Despite the fact that it was widely known that Native American Indian tribes often wreaked havoc upon early settlers, in mid-1800’s Texas became a refuge for Americans escaping “the war between armies and also the undeclared war between neighbors.”
If Britt Johnson, a freed slave with a wife and children, had known in 1863 that migrating to north Texas would be worse than enduring the dark clutches of slavery he might have chosen the latter. In her ‘Author’s Notes’ Paulette Jiles (“The Color of Lightning”; Harper Collins; March 31, 2009; ISBN 978-0-06-169044-0; $25.99) notes that Johnson was a real person and is mentioned in several historical accounts of the settling of north Texas as well as several oral histories. Jiles’ latest book, “The Color of Lightning” chronicles the life of Johnson and his explosive relationship with the American Indian tribes who populated the area.
Writes Jiles, “This book is a novel, but it’s backbone—Britt’s story—is true. Britt’s story returned to me repeatedly as I read through north Texas histories over the years, and I often wondered why no one had taken it up. And so I did.”
Armed with idealistic illusions and a desire to build his own freight business, Britt, his wife Mary and their three children join a wagon train of twenty migrating Americans—fifteen white and five black Americans. They settle in Elm Creek just west of Ft. Worth; a small colony subject to invasion by harsh environmental elements as well as warring Kiowa and Comanche Indians.
While the colony’s men were away purchasing supplies, Indians swooped down upon the settlement and killed women and children alike before capturing Britt’s wife Mary and two of their children. They brutally murdered one of the couple’s sons. The remainder of the saga focuses upon Britt’s solid determination to re-capture the remaining members of his family from the Indians. When Britt successfully gets Mary and his two children back from the Indians, he is faced with rehabilitating their new alien personas.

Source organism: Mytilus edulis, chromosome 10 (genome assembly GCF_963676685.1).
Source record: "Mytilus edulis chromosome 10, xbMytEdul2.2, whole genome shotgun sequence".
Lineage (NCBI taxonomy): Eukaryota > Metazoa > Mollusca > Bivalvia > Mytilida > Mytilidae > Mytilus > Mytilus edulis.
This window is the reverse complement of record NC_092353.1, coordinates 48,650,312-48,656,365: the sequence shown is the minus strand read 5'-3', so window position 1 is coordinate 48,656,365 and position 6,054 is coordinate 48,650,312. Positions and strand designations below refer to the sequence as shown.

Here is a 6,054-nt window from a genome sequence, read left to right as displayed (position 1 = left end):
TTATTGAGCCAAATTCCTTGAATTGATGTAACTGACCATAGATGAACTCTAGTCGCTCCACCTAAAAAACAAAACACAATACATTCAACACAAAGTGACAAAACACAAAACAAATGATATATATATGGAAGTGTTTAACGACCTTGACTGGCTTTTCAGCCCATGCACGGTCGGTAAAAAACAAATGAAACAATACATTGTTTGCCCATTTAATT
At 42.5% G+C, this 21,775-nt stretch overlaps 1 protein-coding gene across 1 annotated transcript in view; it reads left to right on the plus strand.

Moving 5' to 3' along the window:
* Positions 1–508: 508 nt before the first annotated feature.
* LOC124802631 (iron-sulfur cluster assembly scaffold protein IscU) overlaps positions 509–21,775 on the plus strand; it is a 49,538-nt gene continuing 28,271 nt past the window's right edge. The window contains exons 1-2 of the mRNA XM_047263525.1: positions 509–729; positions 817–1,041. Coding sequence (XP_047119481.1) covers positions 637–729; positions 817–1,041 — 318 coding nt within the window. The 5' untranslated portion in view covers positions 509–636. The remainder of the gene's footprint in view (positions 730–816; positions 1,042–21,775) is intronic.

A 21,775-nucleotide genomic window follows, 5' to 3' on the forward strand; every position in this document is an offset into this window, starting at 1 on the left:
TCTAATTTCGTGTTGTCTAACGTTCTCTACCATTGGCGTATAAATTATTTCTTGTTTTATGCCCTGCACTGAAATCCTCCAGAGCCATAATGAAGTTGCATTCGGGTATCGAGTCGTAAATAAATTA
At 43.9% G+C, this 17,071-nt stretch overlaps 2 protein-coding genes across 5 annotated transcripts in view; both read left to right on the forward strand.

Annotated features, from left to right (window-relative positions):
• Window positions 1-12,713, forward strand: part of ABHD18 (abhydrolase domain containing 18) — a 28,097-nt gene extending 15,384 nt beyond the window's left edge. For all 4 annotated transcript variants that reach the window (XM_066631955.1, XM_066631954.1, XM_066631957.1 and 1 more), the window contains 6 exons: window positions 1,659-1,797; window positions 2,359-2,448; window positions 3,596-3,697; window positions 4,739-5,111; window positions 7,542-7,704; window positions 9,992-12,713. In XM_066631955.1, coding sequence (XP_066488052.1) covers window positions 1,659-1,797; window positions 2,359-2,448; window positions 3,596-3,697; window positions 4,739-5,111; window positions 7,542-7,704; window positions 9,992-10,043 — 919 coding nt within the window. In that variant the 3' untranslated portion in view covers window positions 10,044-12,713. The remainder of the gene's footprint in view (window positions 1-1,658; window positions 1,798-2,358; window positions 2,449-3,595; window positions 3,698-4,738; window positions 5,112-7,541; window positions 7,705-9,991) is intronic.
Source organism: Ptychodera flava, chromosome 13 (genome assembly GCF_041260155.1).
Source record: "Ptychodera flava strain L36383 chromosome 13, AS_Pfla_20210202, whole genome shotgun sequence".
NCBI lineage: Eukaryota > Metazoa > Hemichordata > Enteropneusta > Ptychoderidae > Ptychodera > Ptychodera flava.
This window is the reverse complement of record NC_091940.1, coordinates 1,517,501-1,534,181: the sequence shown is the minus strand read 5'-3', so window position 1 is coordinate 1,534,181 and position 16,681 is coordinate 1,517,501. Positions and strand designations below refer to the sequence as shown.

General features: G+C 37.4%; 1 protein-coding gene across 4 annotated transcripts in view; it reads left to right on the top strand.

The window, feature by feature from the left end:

Other than conflicts with Indians, there is very little action in this book. Jiles has a brilliant opportunity to thoroughly develop her characters to give them a richness that comes from knowledge but she only offers sketchy descriptions at best. Throughout the entire book Jiles disparages and denigrates the American Indian. About the Native American man she writes, “The men in a state of war from the moment they were born as if there were no other proper human occupation.” The U.S. government rounded up our Native Americans and attempted to hold them in small reservations. They were here before us. Who would expect them to be anything other than angry? They were and are not intrinsically evil people.
Jiles use of incomplete sentences is so pervasive as to make the book annoying. The restrained use of such a technique can serve to make a novel more interesting and more readable. Not so in this case.
A successful poet, Jiles has written two other novels, “Stormy Weather” and “Enemy Women.”